Here’s where the game gets devious. Sometimes, while the player is happily clicking away inside the room with the best return, gathering cash, the two unused doors start to shrink. Eventually each door disappears—unless the player clicks on it in time to bring it back to full size. People get twitchy as those doors shrink; they do whatever it takes to keep them from disappearing. They’d rather rescue the door—which they have no real desire to go through, since the room it leads to doesn’t pay out as much—than keep getting rewarded for staying where they are.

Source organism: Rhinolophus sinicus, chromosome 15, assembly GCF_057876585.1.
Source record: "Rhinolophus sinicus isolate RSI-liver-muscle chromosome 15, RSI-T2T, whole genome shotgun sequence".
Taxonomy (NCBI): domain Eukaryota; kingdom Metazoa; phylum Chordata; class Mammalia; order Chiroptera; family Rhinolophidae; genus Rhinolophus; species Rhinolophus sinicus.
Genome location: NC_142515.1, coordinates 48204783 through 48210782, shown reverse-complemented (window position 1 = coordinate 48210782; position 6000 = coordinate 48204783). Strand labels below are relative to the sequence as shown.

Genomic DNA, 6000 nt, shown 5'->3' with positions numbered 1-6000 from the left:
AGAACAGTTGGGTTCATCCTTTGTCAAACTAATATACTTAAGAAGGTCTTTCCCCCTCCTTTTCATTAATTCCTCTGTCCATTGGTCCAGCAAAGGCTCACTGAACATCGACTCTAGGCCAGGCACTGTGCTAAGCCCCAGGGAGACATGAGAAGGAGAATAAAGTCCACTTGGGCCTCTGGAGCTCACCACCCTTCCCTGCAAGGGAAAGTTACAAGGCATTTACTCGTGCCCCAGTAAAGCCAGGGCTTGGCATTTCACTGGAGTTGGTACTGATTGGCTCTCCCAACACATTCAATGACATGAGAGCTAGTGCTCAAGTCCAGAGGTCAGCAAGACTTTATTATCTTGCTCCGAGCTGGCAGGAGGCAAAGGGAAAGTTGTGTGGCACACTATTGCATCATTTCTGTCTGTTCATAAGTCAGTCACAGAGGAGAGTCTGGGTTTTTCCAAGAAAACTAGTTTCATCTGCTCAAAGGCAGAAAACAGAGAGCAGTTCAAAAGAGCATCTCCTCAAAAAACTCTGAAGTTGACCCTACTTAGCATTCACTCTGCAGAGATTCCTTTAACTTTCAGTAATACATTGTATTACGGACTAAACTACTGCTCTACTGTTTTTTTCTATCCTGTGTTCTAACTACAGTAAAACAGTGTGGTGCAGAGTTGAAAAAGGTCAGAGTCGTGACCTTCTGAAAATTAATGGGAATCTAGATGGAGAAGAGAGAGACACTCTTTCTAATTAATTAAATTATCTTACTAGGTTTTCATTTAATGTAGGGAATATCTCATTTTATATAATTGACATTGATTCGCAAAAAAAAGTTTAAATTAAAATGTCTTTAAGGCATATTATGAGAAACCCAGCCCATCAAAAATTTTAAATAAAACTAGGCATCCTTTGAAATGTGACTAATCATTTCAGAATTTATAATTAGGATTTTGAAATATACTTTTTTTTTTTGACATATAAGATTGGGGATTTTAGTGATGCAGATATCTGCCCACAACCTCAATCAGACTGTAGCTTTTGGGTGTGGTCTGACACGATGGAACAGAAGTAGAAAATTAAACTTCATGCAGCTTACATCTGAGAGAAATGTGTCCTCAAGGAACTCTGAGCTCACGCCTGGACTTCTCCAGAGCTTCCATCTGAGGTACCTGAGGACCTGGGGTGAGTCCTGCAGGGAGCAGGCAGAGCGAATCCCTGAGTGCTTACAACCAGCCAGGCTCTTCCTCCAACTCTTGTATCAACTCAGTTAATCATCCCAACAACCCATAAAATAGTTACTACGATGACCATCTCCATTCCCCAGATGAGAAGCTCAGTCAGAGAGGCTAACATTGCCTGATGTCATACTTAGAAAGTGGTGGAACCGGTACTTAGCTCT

In an MIT lab, undergraduates are getting paid money to open and close doors: real money, virtual doors. The students are navigating between rooms on a computer screen, part of a game devised by psychologists Jiwoong Shin and Dan Ariely. Players get a limited number of clicks, which they can use either to click on a door or to click inside a room. Clicking a door costs nothing but also pays nothing—all it gets you is the chance to enter a new room. Clicking inside a room pays out at a variable rate depending on which room you’re in—anywhere from three to fourteen cents for every click. After a few minutes roaming the three rooms, the players figure out which one has the highest payout ratio. If they want to keep accumulating money, they’ll stay in that room and keep clicking.